I lived through the 80’s on the “wrong” side of the Iron Curtain. Like the West, we always knew the world would end in a nuclear holocaust. We were taught civil defence in schools: how to recognize siren signals, what to do in case of a blast (not much). There was a nuclear shelter at my school. The official war doctrine was of course secret, but enough of it got through to know that Warsaw would be one of the first targets. It was too strategically important; its main thoroughfares and rail lines were built for the sole purpose of taking Soviet tanks from East to West as fast as possible.
Both sides had their own cultural reactions to the fear. In Poland we treated the apocalypse with humour, making mostly wacky, surreal post-apocalyptic comedies.The US movies that we were getting through on bootleg VHS tapes, and later were even shown on TV (as a warning, I suppose) – like War Games – focused on the military or action side of the conflict, rather than the aftermath. The main exception was the terrifying The Day After.
The Brits, uncharacteristically, seem to have lost all their sense of humour in the 80’s. I suppose being faced with total annihilation makes one stop quipping for a while.
Here are the two most important movies of the era: Where the Wind Blows and Threads. Warning: they are drastic and bleak, and likely to spoil your Christmassy mood for good. You probably really don’t want to watch them. But they serve as a tragic reminder of how close we got to the real end of the world.
This would be no Mayan Apocalypse. There would be no heroes to stop that asteroid. This was the real deal – and somehow, miraculously, we survived.
If you want to be thankful to any deity for anything these Christmas, be thankful for that.
WHEN THE WIND BLOWS:
and the one I remember watching as a kid, the American THE DAY AFTER:
Today is Tanaka Hisashige‘s 213th birth anniversary. You may not have heard about him, but Google found it fitting to celebrate it with a special animated Doodle – and I found his achievements important enough to not only put him in my books, but also make him the first character my readers encounter. Yes, it’s Master Tanaka from the Prologue to The Shadow of Black Wings. Master inventor and brilliant designer of the late Edo period, the Karakuri Giemon and a man who may, in a long run, be responsible for the laptop you read this on (provided it’s a Toshiba laptop).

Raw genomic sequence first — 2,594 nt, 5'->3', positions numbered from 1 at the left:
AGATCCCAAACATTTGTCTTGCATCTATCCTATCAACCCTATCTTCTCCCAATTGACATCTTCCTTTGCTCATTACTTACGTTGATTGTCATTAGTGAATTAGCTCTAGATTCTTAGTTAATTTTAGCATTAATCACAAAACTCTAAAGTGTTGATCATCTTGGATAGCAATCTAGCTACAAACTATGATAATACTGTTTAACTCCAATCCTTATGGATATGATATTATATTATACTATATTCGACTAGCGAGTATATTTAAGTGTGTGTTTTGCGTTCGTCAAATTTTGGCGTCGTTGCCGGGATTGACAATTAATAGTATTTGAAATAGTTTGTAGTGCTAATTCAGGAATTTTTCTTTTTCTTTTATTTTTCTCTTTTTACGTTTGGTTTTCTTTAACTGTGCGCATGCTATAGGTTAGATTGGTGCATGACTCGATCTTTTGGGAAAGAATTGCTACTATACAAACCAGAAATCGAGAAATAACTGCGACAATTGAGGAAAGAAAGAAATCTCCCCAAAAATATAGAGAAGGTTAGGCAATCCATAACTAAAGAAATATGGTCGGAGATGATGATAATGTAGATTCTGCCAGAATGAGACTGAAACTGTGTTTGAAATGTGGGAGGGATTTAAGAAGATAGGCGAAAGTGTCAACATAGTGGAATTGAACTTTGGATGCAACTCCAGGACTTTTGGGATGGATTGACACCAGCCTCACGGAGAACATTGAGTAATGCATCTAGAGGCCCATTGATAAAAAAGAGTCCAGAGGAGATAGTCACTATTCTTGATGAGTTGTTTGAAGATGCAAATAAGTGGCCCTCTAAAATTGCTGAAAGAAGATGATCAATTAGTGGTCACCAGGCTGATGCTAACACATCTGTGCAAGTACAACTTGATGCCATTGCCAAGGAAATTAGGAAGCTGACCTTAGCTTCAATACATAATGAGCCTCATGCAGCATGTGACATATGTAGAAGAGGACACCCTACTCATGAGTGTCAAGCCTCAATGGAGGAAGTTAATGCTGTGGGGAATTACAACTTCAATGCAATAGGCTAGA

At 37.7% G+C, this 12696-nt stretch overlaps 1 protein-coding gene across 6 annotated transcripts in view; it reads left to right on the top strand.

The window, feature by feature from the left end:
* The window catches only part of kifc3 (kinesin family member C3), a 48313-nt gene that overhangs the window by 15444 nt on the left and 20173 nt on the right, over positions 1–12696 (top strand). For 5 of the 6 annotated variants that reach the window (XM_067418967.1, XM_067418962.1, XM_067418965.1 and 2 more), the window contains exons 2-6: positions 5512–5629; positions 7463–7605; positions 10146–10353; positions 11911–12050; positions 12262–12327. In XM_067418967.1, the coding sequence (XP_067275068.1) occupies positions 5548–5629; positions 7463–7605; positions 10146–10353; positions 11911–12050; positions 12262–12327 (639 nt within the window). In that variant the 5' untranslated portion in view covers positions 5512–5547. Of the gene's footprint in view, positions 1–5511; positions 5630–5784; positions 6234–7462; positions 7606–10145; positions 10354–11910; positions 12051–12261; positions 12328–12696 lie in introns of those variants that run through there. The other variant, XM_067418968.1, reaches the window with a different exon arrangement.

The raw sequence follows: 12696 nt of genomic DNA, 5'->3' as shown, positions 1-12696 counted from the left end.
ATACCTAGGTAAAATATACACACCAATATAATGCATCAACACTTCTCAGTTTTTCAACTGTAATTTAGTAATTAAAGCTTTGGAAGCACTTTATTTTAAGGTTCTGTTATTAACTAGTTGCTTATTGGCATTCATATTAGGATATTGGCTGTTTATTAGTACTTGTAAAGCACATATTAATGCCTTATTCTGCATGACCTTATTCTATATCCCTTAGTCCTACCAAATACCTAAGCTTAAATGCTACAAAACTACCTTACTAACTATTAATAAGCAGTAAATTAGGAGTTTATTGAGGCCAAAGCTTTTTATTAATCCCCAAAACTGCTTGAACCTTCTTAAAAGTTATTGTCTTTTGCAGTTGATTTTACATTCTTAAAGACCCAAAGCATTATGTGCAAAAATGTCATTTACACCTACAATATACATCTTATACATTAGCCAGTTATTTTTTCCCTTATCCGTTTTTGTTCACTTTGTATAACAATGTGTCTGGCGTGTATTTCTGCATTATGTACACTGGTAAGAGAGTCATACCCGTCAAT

A self-taught genius at first, young Hisashige came to fame creating the karakuri – Japanese automatons, which were then all the rage among the aristocracy. An example of one is what you see in the doodle above. But the dolls were just a novelty, and not enough to make Tanaka famous. He moved to Kyoto to study Rangaku – the “Dutch Knowledge” – and quickly became one of its finest scholars.
His achievements were unparalleled at the time. With only limited access to the Western science, he reverse-engineered many devices, and created others from scratch, using just his ingenuity and some Dutch drawings. He built a steam locomotive and a steam ship, a reverberatory furnace and telegraphic instruments. His Myriad Year Clock, which plays such an important role in “The Shadow…”, was a world-class masterpiece of precision mechanics.
Like Brunel on the other side of the globe, Tanaka embodied his era of fast change and technological revolution. Even with the meagre means at his disposal at the time, he was creating things which easily matched the achievements of some of his Western contemporaries. A Google Doodle is the least we can do to commemorate his life.
And what does it all have to do with Toshiba? Well, Hisashige’s son, Tanaka Daikichi, continuing his father’s work, established in 1881 the Tanaka Engineering Works in Tokyo. The company moved to Shibaura district and changed its name to Shibaura Engineering Works and finally, in 1939 – to Tokyo Shibaura. To-Shiba. So yes, that laptop of yours? A direct descendant of Tanaka’s automatons and clocks!
The book “The Shadow of Black Wings” is now available on Amazon.jp